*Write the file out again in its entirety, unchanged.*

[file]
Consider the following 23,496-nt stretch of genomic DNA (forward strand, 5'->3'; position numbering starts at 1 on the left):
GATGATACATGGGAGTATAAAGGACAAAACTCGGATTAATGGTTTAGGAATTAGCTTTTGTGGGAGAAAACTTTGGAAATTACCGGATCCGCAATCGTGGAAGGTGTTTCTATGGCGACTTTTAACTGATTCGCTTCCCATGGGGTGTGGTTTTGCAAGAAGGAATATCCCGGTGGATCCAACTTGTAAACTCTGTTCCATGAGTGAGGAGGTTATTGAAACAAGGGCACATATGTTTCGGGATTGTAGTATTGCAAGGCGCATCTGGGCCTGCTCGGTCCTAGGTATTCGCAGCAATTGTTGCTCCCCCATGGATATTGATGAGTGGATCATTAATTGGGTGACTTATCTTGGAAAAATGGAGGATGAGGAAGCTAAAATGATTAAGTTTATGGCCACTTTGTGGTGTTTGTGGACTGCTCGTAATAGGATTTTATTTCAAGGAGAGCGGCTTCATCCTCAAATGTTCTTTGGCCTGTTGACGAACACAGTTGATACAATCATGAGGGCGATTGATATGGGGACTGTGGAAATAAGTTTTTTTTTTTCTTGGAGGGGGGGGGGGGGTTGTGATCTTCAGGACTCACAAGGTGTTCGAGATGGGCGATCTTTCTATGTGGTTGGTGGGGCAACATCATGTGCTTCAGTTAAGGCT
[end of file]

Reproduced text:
Consider the following 23,496-nt stretch of genomic DNA (forward strand, 5'->3'; position numbering starts at 1 on the left):
GATGATACATGGGAGTATAAAGGACAAAACTCGGATTAATGGTTTAGGAATTAGCTTTTGTGGGAGAAAACTTTGGAAATTACCGGATCCGCAATCGTGGAAGGTGTTTCTATGGCGACTTTTAACTGATTCGCTTCCCATGGGGTGTGGTTTTGCAAGAAGGAATATCCCGGTGGATCCAACTTGTAAACTCTGTTCCATGAGTGAGGAGGTTATTGAAACAAGGGCACATATGTTTCGGGATTGTAGTATTGCAAGGCGCATCTGGGCCTGCTCGGTCCTAGGTATTCGCAGCAATTGTTGCTCCCCCATGGATATTGATGAGTGGATCATTAATTGGGTGACTTATCTTGGAAAAATGGAGGATGAGGAAGCTAAAATGATTAAGTTTATGGCCACTTTGTGGTGTTTGTGGACTGCTCGTAATAGGATTTTATTTCAAGGAGAGCGGCTTCATCCTCAAATGTTCTTTGGCCTGTTGACGAACACAGTTGATACAATCATGAGGGCGATTGATATGGGGACTGTGGAAATAAGTTTTTTTTTTTCTTGGAGGGGGGGGGGGGGTTGTGATCTTCAGGACTCACAAGGTGTTCGAGATGGGCGATCTTTCTATGTGGTTGGTGGGGCAACATCATGTGCTTCAGTTAAGGCT